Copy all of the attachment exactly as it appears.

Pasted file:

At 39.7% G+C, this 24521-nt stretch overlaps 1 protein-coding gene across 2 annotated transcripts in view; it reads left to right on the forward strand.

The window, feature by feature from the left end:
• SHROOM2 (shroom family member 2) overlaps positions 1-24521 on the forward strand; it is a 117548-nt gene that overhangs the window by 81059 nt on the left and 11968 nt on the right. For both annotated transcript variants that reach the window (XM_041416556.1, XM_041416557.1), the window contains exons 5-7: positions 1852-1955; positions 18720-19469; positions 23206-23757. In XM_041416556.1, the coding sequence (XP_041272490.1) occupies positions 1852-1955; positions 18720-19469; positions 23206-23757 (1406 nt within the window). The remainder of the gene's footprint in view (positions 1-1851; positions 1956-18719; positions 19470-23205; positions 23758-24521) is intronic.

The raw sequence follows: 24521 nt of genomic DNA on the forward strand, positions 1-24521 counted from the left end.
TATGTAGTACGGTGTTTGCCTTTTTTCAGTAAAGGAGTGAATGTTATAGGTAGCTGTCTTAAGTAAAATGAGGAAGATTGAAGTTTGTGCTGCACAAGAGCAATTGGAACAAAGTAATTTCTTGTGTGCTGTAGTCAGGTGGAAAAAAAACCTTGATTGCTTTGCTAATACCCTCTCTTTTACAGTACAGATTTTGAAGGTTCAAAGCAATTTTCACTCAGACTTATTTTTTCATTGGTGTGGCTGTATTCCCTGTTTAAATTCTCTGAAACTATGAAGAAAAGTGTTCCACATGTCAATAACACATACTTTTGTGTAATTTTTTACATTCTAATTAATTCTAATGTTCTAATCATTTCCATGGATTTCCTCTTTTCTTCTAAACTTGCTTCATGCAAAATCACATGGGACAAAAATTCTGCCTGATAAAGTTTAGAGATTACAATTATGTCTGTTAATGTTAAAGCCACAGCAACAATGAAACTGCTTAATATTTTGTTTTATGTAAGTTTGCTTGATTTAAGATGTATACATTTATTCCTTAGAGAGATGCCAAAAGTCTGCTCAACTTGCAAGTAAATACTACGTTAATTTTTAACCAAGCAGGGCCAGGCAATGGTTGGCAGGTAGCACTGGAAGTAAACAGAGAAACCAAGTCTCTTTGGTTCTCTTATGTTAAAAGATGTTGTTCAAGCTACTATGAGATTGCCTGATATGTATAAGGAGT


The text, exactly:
At 39.7% G+C, this 24521-nt stretch overlaps 1 protein-coding gene across 2 annotated transcripts in view; it reads left to right on the forward strand.

The window, feature by feature from the left end:
• SHROOM2 (shroom family member 2) overlaps positions 1-24521 on the forward strand; it is a 117548-nt gene that overhangs the window by 81059 nt on the left and 11968 nt on the right. For both annotated transcript variants that reach the window (XM_041416556.1, XM_041416557.1), the window contains exons 5-7: positions 1852-1955; positions 18720-19469; positions 23206-23757. In XM_041416556.1, the coding sequence (XP_041272490.1) occupies positions 1852-1955; positions 18720-19469; positions 23206-23757 (1406 nt within the window). The remainder of the gene's footprint in view (positions 1-1851; positions 1956-18719; positions 19470-23205; positions 23758-24521) is intronic.

The raw sequence follows: 24521 nt of genomic DNA on the forward strand, positions 1-24521 counted from the left end.
TATGTAGTACGGTGTTTGCCTTTTTTCAGTAAAGGAGTGAATGTTATAGGTAGCTGTCTTAAGTAAAATGAGGAAGATTGAAGTTTGTGCTGCACAAGAGCAATTGGAACAAAGTAATTTCTTGTGTGCTGTAGTCAGGTGGAAAAAAAACCTTGATTGCTTTGCTAATACCCTCTCTTTTACAGTACAGATTTTGAAGGTTCAAAGCAATTTTCACTCAGACTTATTTTTTCATTGGTGTGGCTGTATTCCCTGTTTAAATTCTCTGAAACTATGAAGAAAAGTGTTCCACATGTCAATAACACATACTTTTGTGTAATTTTTTACATTCTAATTAATTCTAATGTTCTAATCATTTCCATGGATTTCCTCTTTTCTTCTAAACTTGCTTCATGCAAAATCACATGGGACAAAAATTCTGCCTGATAAAGTTTAGAGATTACAATTATGTCTGTTAATGTTAAAGCCACAGCAACAATGAAACTGCTTAATATTTTGTTTTATGTAAGTTTGCTTGATTTAAGATGTATACATTTATTCCTTAGAGAGATGCCAAAAGTCTGCTCAACTTGCAAGTAAATACTACGTTAATTTTTAACCAAGCAGGGCCAGGCAATGGTTGGCAGGTAGCACTGGAAGTAAACAGAGAAACCAAGTCTCTTTGGTTCTCTTATGTTAAAAGATGTTGTTCAAGCTACTATGAGATTGCCTGATATGTATAAGGAGT